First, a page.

December 31, 2019
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Trajectory of secondhand smoke exposure influences type 2 diabetes risk

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Korean adults who were exposed to a stable, consistent level of secondhand smoke throughout the life course were less likely to develop type 2 diabetes when compared with adults previously exposed to high levels of secondhand smoke followed by reduced levels, according to findings published in BMJ Open Diabetes Research & Care.

“Even reversing the high level of secondhand smoke in middle-aged adulthood can still worsen the progress of type 2 diabetes due to [the] cumulative effects,” Heejin Kimm, MD, PhD, of the department of epidemiology and health promotion at the Institute for Health Promotion at Yonsei University Graduate School of Public Health in Seoul, South Korea, and colleagues wrote in the study background. “Our study showing the association between cumulative secondhand smoke effect and worsening of glucose metabolic structure prompts the need for more reliable and cost-effective methods for interventions to prevent secondhand smoking.”

Kimm and colleagues analyzed data from 2,079 adults aged at least 40 years participating in the Korean Genome and Epidemiology Study (2001-2014), who received biennial health checkups from baseline until 2014 (1,798 women; mean age at baseline, 51 years). Questionnaires completed at checkups asked about exposure to secondhand smoke, with exposures ranging from none to less than 3 days per week, at least 3 days per week, and every day, as well as timing of exposure to secondhand smoke each day. Using trajectory modeling methods, researchers stratified participants into four distinct secondhand smoke exposure trajectory groups: low-stable (n = 534), moderate to low (n = 1,285), moderate (n = 128), and high to low (n = 132). Researchers used Cox proportional hazards models to examine the association of trajectories with risk for type 2 diabetes.

Smoking 
Korean adults who were exposed to a stable, consistent level of secondhand smoke throughout the life course were less likely to develop type 2 diabetes when compared with adults previously exposed to high levels of secondhand smoke followed by reduced levels.
Source: Shutterstock

During 24,083.3 person-years of follow-up (mean follow-up, 11.6 years), researchers identified 200 incident cases of type 2 diabetes and 640 incident cases of impaired fasting glucose. Age-standardized incidence rates of type 2 diabetes increased with secondhand smoke exposure levels. Incidence rates were 904.9 in the low-stable trajectory, 700.8 in the moderate to low trajectory, 880.5 in the moderate trajectory and 1,728.5 in the high to low trajectory.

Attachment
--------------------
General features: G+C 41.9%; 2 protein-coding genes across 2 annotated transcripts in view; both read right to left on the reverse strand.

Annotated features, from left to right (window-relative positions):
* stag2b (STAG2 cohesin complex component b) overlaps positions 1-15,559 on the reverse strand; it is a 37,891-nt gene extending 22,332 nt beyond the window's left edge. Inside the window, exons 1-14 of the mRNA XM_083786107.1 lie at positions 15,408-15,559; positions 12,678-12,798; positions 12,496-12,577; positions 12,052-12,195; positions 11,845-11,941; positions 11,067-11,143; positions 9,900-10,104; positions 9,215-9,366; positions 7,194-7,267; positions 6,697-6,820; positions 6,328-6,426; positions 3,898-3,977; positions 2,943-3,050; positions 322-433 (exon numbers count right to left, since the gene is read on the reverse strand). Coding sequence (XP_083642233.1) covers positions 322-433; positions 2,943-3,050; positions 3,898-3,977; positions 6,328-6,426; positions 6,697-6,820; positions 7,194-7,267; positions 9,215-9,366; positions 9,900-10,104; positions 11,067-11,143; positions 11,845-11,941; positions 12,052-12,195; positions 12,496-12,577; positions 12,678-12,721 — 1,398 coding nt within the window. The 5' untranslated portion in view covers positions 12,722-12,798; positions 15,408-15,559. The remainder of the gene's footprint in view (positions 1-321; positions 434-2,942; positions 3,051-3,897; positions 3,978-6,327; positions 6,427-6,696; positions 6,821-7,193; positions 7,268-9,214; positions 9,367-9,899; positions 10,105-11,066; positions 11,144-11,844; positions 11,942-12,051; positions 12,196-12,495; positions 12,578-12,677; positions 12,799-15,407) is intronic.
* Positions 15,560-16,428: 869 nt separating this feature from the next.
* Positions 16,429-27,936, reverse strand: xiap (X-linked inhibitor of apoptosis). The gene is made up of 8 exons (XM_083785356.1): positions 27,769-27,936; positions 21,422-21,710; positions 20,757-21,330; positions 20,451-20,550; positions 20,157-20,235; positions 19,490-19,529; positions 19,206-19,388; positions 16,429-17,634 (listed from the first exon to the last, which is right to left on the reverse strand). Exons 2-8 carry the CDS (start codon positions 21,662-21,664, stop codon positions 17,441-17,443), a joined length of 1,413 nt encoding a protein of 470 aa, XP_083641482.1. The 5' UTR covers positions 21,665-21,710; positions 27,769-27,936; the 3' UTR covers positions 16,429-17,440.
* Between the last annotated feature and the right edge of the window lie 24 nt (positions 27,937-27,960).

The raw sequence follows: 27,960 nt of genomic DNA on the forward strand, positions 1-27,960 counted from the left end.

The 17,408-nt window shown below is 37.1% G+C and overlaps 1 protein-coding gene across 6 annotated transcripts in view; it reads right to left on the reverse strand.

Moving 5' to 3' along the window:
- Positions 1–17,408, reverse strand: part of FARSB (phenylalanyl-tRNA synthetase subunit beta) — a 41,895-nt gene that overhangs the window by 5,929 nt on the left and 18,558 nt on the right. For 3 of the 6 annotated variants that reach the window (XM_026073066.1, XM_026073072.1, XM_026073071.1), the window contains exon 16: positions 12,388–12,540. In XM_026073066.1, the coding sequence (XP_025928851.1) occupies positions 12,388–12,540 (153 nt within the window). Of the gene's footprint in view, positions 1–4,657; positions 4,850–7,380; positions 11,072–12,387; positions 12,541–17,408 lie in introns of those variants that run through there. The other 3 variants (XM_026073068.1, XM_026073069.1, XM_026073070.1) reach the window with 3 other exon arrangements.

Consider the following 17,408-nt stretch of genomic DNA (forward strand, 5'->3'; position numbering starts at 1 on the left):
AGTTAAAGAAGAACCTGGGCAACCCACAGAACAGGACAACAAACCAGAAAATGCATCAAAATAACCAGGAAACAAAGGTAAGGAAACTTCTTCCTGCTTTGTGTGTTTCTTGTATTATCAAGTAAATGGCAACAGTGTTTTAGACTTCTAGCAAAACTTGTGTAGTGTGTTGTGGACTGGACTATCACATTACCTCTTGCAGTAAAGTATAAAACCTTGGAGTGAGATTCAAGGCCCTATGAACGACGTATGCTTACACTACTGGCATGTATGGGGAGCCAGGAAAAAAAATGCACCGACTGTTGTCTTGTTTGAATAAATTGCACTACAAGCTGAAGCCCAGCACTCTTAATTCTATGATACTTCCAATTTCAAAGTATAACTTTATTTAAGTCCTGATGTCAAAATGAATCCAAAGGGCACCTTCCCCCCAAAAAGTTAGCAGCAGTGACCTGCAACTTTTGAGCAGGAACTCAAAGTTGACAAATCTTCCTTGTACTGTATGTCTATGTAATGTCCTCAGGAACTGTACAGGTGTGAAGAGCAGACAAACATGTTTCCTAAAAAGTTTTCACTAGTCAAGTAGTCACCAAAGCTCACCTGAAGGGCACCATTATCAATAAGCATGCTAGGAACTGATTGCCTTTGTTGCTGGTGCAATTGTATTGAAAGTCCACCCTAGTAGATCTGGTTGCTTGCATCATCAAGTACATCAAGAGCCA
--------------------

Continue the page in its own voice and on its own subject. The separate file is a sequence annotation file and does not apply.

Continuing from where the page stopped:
In a multivariable Cox model, the high to low trajectory was associated with a nearly twofold risk for developing type 2 diabetes (OR = 1.9; 95% CI, 1.3-2.8) when compared with the low-stable trajectory. Results persisted after adjustment for BMI, systolic blood pressure, total cholesterol, education level and household income.

For IFG, researchers found that all trajectories of secondhand smoke exposure were associated with higher risk for type 2 diabetes when compared with the low-stable trajectory, with adjusted HRs of 1.3 (95% CI, 1.1-1.5) for the moderate to low trajectory, 1.3 (95% CI, 1-1.7) for the moderate trajectory and 1.4 (95% CI, 1-1.9) for the high to low trajectory. There was no interaction between secondhand smoking and age or sex.

“Our findings provide important new insight regarding the trajectories of secondhand smoke exposure among middle-aged adults and their associations with the risk of diabetes,” the researchers wrote. “These results suggest that the most important thing to escape from exposure to secondhand smoke is not to be fully exposed to secondhand smoke from a young age. However, it might be important to investigate whether secondhand smoke trajectories in childhood also display consistent and similar heterogeneity and whether this heterogeneity has similar implications for diabetes risk.” – by Regina Schaffer

Disclosures: The authors report no relevant financial disclosures.